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From: Bruno Marchal <marchal.domain.name.hidden>

Date: Sat, 17 Jun 2006 14:11:12 +0200

Le 15-juin-06, à 21:03, Jesse Mazer a écrit :

*>
*

*> Tom Caylor wrote:
*

*>
*

*>>
*

*>> So apparently we are still missing something. You need to tell us
*

*>> *why* this is not the right reason. The set of instructions for g is
*

*>> precisely a big "case" statement (if you will) on n, like this:
*

*>>
*

*>> switch n:
*

*>> begin
*

*>> case 1:
*

*>> set of instructions for f1:
*

*>> case 2:
*

*>> set of instructions for f2:
*

*>> case 3:
*

*>> set of instructions for f3:
*

*>> ...
*

*>> end (after an infinite number of cases)
*

*>>
*

*>> This is an infinitely long program. You need the whole program to
*

*>> define g, not just the portion you need for a given input. Is there a
*

*>> finite version of g? I don't see how.
*

*>>
*

*>> Tom
*

*>
*

*> I haven't been following the all details of this discussion, so
*

*> apologies if
*

*> I get things confused...but aren't those f1, f2, f3 etc. supposed to
*

*> correspond *only* to turing machine programs which actually halt and
*

*> give
*

*> you a finite number as an output? If so, then although we can write
*

*> down the
*

*> list of all possible turing machine programs, there is no way to
*

*> figure out
*

*> which programs on this list correspond to one of your functions and
*

*> which
*

*> don't without solving the halting problem.
*

Note that even if you could solve the halting problem (perhaps with

some oracle) you would still not been able to solve the problem of

distinguishing the code/program of a total comp function from the code

of a strictly partial comp function.

I have proved that insolubility of code-of-total/code-of-partial

distinction again and again without using the insolubility of the

halting problem.

Of course I proceed in that way to make things as simple as possible.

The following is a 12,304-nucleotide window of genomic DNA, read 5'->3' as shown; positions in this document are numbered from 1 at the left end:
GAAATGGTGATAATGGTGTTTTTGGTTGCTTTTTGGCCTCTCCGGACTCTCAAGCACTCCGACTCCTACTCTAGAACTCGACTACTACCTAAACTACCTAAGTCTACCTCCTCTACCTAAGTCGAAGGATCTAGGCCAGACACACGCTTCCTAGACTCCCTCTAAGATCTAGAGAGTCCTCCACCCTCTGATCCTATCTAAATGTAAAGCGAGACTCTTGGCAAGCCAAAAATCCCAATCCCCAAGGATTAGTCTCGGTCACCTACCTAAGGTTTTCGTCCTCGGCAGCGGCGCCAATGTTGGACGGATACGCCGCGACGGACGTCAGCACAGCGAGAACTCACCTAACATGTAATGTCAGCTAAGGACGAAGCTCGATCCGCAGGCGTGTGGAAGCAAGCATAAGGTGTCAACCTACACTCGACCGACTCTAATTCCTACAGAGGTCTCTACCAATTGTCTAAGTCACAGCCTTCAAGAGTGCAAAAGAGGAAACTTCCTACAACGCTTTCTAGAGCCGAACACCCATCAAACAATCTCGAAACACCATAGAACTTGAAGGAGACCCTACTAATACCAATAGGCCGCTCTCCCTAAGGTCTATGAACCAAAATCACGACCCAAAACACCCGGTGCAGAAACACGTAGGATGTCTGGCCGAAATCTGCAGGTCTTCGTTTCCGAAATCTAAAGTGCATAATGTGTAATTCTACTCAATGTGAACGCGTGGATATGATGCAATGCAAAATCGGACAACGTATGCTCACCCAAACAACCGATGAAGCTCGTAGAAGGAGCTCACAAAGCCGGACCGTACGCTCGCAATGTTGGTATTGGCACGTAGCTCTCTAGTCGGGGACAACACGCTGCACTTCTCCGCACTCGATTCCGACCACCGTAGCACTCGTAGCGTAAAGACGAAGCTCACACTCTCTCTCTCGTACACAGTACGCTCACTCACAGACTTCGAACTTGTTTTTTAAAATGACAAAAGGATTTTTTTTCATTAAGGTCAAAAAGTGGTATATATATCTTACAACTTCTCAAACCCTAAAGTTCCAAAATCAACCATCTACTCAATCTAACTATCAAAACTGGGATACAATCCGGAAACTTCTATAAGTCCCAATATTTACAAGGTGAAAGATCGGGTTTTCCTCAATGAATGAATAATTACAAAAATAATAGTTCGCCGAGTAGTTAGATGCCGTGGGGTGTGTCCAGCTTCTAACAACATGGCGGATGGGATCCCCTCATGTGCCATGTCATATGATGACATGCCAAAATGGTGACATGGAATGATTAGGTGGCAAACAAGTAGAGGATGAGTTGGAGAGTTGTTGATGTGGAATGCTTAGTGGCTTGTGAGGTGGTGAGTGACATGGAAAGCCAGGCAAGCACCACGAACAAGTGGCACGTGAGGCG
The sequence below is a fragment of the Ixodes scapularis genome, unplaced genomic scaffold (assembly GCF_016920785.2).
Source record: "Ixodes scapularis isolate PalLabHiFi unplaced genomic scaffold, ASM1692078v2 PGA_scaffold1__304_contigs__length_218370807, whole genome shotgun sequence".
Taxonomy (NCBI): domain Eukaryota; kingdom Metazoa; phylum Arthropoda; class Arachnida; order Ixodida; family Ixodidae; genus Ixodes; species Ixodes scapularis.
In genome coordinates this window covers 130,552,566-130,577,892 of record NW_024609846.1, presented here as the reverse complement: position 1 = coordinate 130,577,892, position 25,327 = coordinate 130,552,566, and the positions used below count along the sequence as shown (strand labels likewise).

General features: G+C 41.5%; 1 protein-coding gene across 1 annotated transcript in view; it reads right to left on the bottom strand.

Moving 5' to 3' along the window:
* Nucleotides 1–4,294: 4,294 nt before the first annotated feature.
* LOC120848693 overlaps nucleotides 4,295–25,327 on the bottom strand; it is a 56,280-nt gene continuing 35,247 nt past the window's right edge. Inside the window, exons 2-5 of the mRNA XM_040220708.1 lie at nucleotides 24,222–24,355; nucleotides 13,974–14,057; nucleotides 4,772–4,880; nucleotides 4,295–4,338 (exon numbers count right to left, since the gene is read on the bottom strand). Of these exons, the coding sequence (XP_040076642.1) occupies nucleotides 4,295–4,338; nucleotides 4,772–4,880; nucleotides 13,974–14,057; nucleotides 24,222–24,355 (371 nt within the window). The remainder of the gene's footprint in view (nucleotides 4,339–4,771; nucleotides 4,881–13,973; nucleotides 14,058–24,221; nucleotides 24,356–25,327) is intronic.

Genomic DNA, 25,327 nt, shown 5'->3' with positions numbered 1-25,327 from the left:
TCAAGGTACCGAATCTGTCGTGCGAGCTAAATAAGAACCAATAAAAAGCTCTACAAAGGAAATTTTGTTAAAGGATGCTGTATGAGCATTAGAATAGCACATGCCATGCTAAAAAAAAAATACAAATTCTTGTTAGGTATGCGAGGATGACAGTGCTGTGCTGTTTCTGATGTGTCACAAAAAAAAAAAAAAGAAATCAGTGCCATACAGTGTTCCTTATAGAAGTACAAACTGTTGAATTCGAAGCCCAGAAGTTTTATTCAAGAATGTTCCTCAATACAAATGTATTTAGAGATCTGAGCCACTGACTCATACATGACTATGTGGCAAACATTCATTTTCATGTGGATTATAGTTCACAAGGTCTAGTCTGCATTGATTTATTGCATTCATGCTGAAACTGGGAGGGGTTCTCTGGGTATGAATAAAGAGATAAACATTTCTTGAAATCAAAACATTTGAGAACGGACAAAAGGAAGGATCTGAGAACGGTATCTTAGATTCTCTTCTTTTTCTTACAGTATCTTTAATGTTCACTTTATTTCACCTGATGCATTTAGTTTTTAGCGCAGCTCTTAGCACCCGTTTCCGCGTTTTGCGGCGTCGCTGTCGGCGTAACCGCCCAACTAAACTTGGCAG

Showing the insolubility of an harder problem (tot/partial) is of

course simpler than showing the insolubility of a simpler problem (the

halting problem).

Another reason is that the set R of the total fi (the constructive

reals) and the set P of the Fi will provide neat description of the

first person plenitude and the third person plenitude, and relate all

this to "Smullyan's heart of the matter".

Bruno

http://iridia.ulb.ac.be/~marchal/

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Received on Sat Jun 17 2006 - 08:12:29 PDT

Date: Sat, 17 Jun 2006 14:11:12 +0200

Le 15-juin-06, à 21:03, Jesse Mazer a écrit :

Note that even if you could solve the halting problem (perhaps with

some oracle) you would still not been able to solve the problem of

distinguishing the code/program of a total comp function from the code

of a strictly partial comp function.

I have proved that insolubility of code-of-total/code-of-partial

distinction again and again without using the insolubility of the

halting problem.

Of course I proceed in that way to make things as simple as possible.

Showing the insolubility of an harder problem (tot/partial) is of

course simpler than showing the insolubility of a simpler problem (the

halting problem).

Another reason is that the set R of the total fi (the constructive

reals) and the set P of the Fi will provide neat description of the

first person plenitude and the third person plenitude, and relate all

this to "Smullyan's heart of the matter".

Bruno

http://iridia.ulb.ac.be/~marchal/

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Received on Sat Jun 17 2006 - 08:12:29 PDT

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